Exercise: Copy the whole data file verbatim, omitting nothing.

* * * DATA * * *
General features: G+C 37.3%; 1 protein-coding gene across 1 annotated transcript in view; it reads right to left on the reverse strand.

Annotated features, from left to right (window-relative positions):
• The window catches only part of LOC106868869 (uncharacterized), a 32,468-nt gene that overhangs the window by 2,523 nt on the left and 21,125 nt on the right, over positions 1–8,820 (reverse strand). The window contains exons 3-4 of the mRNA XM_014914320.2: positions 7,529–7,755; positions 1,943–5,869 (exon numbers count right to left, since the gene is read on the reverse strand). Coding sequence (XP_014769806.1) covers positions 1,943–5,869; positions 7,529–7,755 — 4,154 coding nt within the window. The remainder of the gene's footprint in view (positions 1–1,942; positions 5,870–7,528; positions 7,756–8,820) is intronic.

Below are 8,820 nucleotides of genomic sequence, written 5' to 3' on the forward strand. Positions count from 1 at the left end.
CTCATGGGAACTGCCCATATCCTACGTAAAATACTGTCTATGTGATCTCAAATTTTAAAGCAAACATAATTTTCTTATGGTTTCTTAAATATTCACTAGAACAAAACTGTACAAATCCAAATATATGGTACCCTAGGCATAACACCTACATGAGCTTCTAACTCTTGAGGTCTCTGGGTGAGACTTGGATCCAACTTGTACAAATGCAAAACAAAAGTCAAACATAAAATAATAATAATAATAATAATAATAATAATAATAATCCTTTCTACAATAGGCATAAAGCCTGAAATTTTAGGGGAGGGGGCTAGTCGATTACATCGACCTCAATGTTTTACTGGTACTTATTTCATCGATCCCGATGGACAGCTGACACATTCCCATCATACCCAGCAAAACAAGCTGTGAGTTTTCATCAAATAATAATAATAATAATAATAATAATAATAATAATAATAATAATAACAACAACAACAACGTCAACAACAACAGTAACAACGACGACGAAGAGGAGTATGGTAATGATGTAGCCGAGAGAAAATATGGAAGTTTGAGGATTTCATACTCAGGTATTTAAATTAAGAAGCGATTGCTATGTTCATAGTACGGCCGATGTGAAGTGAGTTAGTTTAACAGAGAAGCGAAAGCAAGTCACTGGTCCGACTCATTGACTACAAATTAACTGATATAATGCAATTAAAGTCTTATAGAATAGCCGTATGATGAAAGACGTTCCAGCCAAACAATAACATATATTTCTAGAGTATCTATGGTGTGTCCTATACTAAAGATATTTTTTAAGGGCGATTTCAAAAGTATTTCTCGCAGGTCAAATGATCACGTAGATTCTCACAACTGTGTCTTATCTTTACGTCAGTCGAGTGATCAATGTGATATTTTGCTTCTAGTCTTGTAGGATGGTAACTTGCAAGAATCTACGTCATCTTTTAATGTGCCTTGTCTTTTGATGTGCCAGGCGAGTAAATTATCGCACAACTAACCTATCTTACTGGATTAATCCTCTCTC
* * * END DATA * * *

General features: G+C 37.3%; 1 protein-coding gene across 1 annotated transcript in view; it reads right to left on the reverse strand.

Annotated features, from left to right (window-relative positions):
• The window catches only part of LOC106868869 (uncharacterized), a 32,468-nt gene that overhangs the window by 2,523 nt on the left and 21,125 nt on the right, over positions 1–8,820 (reverse strand). The window contains exons 3-4 of the mRNA XM_014914320.2: positions 7,529–7,755; positions 1,943–5,869 (exon numbers count right to left, since the gene is read on the reverse strand). Coding sequence (XP_014769806.1) covers positions 1,943–5,869; positions 7,529–7,755 — 4,154 coding nt within the window. The remainder of the gene's footprint in view (positions 1–1,942; positions 5,870–7,528; positions 7,756–8,820) is intronic.

Below are 8,820 nucleotides of genomic sequence, written 5' to 3' on the forward strand. Positions count from 1 at the left end.
CTCATGGGAACTGCCCATATCCTACGTAAAATACTGTCTATGTGATCTCAAATTTTAAAGCAAACATAATTTTCTTATGGTTTCTTAAATATTCACTAGAACAAAACTGTACAAATCCAAATATATGGTACCCTAGGCATAACACCTACATGAGCTTCTAACTCTTGAGGTCTCTGGGTGAGACTTGGATCCAACTTGTACAAATGCAAAACAAAAGTCAAACATAAAATAATAATAATAATAATAATAATAATAATAATAATCCTTTCTACAATAGGCATAAAGCCTGAAATTTTAGGGGAGGGGGCTAGTCGATTACATCGACCTCAATGTTTTACTGGTACTTATTTCATCGATCCCGATGGACAGCTGACACATTCCCATCATACCCAGCAAAACAAGCTGTGAGTTTTCATCAAATAATAATAATAATAATAATAATAATAATAATAATAATAATAATAACAACAACAACAACGTCAACAACAACAGTAACAACGACGACGAAGAGGAGTATGGTAATGATGTAGCCGAGAGAAAATATGGAAGTTTGAGGATTTCATACTCAGGTATTTAAATTAAGAAGCGATTGCTATGTTCATAGTACGGCCGATGTGAAGTGAGTTAGTTTAACAGAGAAGCGAAAGCAAGTCACTGGTCCGACTCATTGACTACAAATTAACTGATATAATGCAATTAAAGTCTTATAGAATAGCCGTATGATGAAAGACGTTCCAGCCAAACAATAACATATATTTCTAGAGTATCTATGGTGTGTCCTATACTAAAGATATTTTTTAAGGGCGATTTCAAAAGTATTTCTCGCAGGTCAAATGATCACGTAGATTCTCACAACTGTGTCTTATCTTTACGTCAGTCGAGTGATCAATGTGATATTTTGCTTCTAGTCTTGTAGGATGGTAACTTGCAAGAATCTACGTCATCTTTTAATGTGCCTTGTCTTTTGATGTGCCAGGCGAGTAAATTATCGCACAACTAACCTATCTTACTGGATTAATCCTCTCTC